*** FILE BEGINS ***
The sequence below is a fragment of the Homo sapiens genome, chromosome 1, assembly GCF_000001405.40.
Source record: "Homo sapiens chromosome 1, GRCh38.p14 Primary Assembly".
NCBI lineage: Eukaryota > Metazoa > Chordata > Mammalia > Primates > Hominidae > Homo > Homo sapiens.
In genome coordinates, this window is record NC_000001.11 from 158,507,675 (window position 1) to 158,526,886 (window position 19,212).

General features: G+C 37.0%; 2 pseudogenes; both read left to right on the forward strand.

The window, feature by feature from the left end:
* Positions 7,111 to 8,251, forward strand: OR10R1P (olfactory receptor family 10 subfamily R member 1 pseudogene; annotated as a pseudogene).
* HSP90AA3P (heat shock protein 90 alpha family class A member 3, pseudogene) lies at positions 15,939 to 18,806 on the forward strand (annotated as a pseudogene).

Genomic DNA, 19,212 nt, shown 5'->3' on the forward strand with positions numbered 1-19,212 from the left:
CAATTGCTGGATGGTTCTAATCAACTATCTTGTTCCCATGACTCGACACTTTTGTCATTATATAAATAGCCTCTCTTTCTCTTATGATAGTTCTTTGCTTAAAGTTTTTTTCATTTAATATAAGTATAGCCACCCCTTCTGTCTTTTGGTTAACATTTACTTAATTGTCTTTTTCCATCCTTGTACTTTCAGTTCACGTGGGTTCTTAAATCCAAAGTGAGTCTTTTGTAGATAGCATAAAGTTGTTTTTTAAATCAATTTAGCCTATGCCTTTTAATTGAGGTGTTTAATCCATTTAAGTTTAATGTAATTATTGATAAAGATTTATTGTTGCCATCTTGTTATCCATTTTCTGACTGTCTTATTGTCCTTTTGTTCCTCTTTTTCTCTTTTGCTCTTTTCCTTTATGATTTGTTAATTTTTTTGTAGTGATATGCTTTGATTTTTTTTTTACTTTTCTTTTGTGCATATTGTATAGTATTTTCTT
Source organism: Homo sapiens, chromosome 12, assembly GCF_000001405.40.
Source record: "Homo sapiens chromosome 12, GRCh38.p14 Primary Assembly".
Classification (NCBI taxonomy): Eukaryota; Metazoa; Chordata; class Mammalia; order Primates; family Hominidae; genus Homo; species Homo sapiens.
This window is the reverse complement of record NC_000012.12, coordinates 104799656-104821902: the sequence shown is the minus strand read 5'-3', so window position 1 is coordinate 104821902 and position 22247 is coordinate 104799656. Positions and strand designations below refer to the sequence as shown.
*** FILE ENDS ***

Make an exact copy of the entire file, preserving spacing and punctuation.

The sequence below is a fragment of the Homo sapiens genome, chromosome 1, assembly GCF_000001405.40.
Source record: "Homo sapiens chromosome 1, GRCh38.p14 Primary Assembly".
NCBI lineage: Eukaryota > Metazoa > Chordata > Mammalia > Primates > Hominidae > Homo > Homo sapiens.
In genome coordinates, this window is record NC_000001.11 from 158,507,675 (window position 1) to 158,526,886 (window position 19,212).

General features: G+C 37.0%; 2 pseudogenes; both read left to right on the forward strand.

The window, feature by feature from the left end:
* Positions 7,111 to 8,251, forward strand: OR10R1P (olfactory receptor family 10 subfamily R member 1 pseudogene; annotated as a pseudogene).
* HSP90AA3P (heat shock protein 90 alpha family class A member 3, pseudogene) lies at positions 15,939 to 18,806 on the forward strand (annotated as a pseudogene).

Genomic DNA, 19,212 nt, shown 5'->3' on the forward strand with positions numbered 1-19,212 from the left:
CAATTGCTGGATGGTTCTAATCAACTATCTTGTTCCCATGACTCGACACTTTTGTCATTATATAAATAGCCTCTCTTTCTCTTATGATAGTTCTTTGCTTAAAGTTTTTTTCATTTAATATAAGTATAGCCACCCCTTCTGTCTTTTGGTTAACATTTACTTAATTGTCTTTTTCCATCCTTGTACTTTCAGTTCACGTGGGTTCTTAAATCCAAAGTGAGTCTTTTGTAGATAGCATAAAGTTGTTTTTTAAATCAATTTAGCCTATGCCTTTTAATTGAGGTGTTTAATCCATTTAAGTTTAATGTAATTATTGATAAAGATTTATTGTTGCCATCTTGTTATCCATTTTCTGACTGTCTTATTGTCCTTTTGTTCCTCTTTTTCTCTTTTGCTCTTTTCCTTTATGATTTGTTAATTTTTTTGTAGTGATATGCTTTGATTTTTTTTTTACTTTTCTTTTGTGCATATTGTATAGTATTTTCTT
Source organism: Homo sapiens, chromosome 12, assembly GCF_000001405.40.
Source record: "Homo sapiens chromosome 12, GRCh38.p14 Primary Assembly".
Classification (NCBI taxonomy): Eukaryota; Metazoa; Chordata; class Mammalia; order Primates; family Hominidae; genus Homo; species Homo sapiens.
This window is the reverse complement of record NC_000012.12, coordinates 104799656-104821902: the sequence shown is the minus strand read 5'-3', so window position 1 is coordinate 104821902 and position 22247 is coordinate 104799656. Positions and strand designations below refer to the sequence as shown.